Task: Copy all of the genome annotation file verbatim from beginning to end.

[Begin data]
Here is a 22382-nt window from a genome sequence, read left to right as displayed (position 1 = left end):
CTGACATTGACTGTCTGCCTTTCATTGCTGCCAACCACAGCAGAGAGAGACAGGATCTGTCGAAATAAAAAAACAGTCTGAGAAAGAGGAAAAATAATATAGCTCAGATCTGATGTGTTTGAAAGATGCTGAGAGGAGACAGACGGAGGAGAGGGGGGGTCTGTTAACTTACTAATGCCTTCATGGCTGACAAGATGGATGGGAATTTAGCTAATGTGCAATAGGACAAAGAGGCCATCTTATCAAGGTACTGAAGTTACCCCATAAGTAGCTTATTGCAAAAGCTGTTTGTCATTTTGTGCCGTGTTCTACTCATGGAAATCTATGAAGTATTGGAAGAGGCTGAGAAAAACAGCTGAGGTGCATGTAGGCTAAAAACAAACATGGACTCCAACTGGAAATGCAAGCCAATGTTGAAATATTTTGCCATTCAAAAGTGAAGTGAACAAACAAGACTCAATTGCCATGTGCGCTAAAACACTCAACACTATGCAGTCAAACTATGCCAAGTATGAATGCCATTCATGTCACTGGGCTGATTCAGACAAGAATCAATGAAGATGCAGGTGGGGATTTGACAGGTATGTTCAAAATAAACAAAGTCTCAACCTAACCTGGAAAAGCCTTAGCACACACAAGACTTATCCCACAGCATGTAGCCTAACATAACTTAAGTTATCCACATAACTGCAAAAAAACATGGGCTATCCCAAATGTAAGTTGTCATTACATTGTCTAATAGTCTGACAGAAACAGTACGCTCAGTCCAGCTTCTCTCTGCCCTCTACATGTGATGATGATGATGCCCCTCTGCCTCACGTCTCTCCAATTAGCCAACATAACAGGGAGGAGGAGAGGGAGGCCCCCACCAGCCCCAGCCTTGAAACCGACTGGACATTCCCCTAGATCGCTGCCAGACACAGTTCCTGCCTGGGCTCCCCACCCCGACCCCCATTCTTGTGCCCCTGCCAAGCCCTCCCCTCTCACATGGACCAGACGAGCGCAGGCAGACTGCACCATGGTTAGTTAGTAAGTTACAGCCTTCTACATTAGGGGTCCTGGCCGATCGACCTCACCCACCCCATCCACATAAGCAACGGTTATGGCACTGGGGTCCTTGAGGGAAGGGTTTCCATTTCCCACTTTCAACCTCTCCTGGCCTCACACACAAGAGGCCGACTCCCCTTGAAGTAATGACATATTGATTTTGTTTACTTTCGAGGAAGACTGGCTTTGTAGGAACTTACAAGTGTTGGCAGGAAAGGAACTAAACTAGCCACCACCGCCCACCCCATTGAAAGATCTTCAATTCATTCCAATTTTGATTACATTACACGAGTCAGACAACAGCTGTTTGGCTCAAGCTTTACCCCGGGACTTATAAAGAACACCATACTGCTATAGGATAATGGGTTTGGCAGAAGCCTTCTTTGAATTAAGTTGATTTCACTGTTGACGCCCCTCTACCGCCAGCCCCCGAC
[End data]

Here is a 22382-nt window from a genome sequence, read left to right as displayed (position 1 = left end):
CTGACATTGACTGTCTGCCTTTCATTGCTGCCAACCACAGCAGAGAGAGACAGGATCTGTCGAAATAAAAAAACAGTCTGAGAAAGAGGAAAAATAATATAGCTCAGATCTGATGTGTTTGAAAGATGCTGAGAGGAGACAGACGGAGGAGAGGGGGGGTCTGTTAACTTACTAATGCCTTCATGGCTGACAAGATGGATGGGAATTTAGCTAATGTGCAATAGGACAAAGAGGCCATCTTATCAAGGTACTGAAGTTACCCCATAAGTAGCTTATTGCAAAAGCTGTTTGTCATTTTGTGCCGTGTTCTACTCATGGAAATCTATGAAGTATTGGAAGAGGCTGAGAAAAACAGCTGAGGTGCATGTAGGCTAAAAACAAACATGGACTCCAACTGGAAATGCAAGCCAATGTTGAAATATTTTGCCATTCAAAAGTGAAGTGAACAAACAAGACTCAATTGCCATGTGCGCTAAAACACTCAACACTATGCAGTCAAACTATGCCAAGTATGAATGCCATTCATGTCACTGGGCTGATTCAGACAAGAATCAATGAAGATGCAGGTGGGGATTTGACAGGTATGTTCAAAATAAACAAAGTCTCAACCTAACCTGGAAAAGCCTTAGCACACACAAGACTTATCCCACAGCATGTAGCCTAACATAACTTAAGTTATCCACATAACTGCAAAAAAACATGGGCTATCCCAAATGTAAGTTGTCATTACATTGTCTAATAGTCTGACAGAAACAGTACGCTCAGTCCAGCTTCTCTCTGCCCTCTACATGTGATGATGATGATGCCCCTCTGCCTCACGTCTCTCCAATTAGCCAACATAACAGGGAGGAGGAGAGGGAGGCCCCCACCAGCCCCAGCCTTGAAACCGACTGGACATTCCCCTAGATCGCTGCCAGACACAGTTCCTGCCTGGGCTCCCCACCCCGACCCCCATTCTTGTGCCCCTGCCAAGCCCTCCCCTCTCACATGGACCAGACGAGCGCAGGCAGACTGCACCATGGTTAGTTAGTAAGTTACAGCCTTCTACATTAGGGGTCCTGGCCGATCGACCTCACCCACCCCATCCACATAAGCAACGGTTATGGCACTGGGGTCCTTGAGGGAAGGGTTTCCATTTCCCACTTTCAACCTCTCCTGGCCTCACACACAAGAGGCCGACTCCCCTTGAAGTAATGACATATTGATTTTGTTTACTTTCGAGGAAGACTGGCTTTGTAGGAACTTACAAGTGTTGGCAGGAAAGGAACTAAACTAGCCACCACCGCCCACCCCATTGAAAGATCTTCAATTCATTCCAATTTTGATTACATTACACGAGTCAGACAACAGCTGTTTGGCTCAAGCTTTACCCCGGGACTTATAAAGAACACCATACTGCTATAGGATAATGGGTTTGGCAGAAGCCTTCTTTGAATTAAGTTGATTTCACTGTTGACGCCCCTCTACCGCCAGCCCCCGAC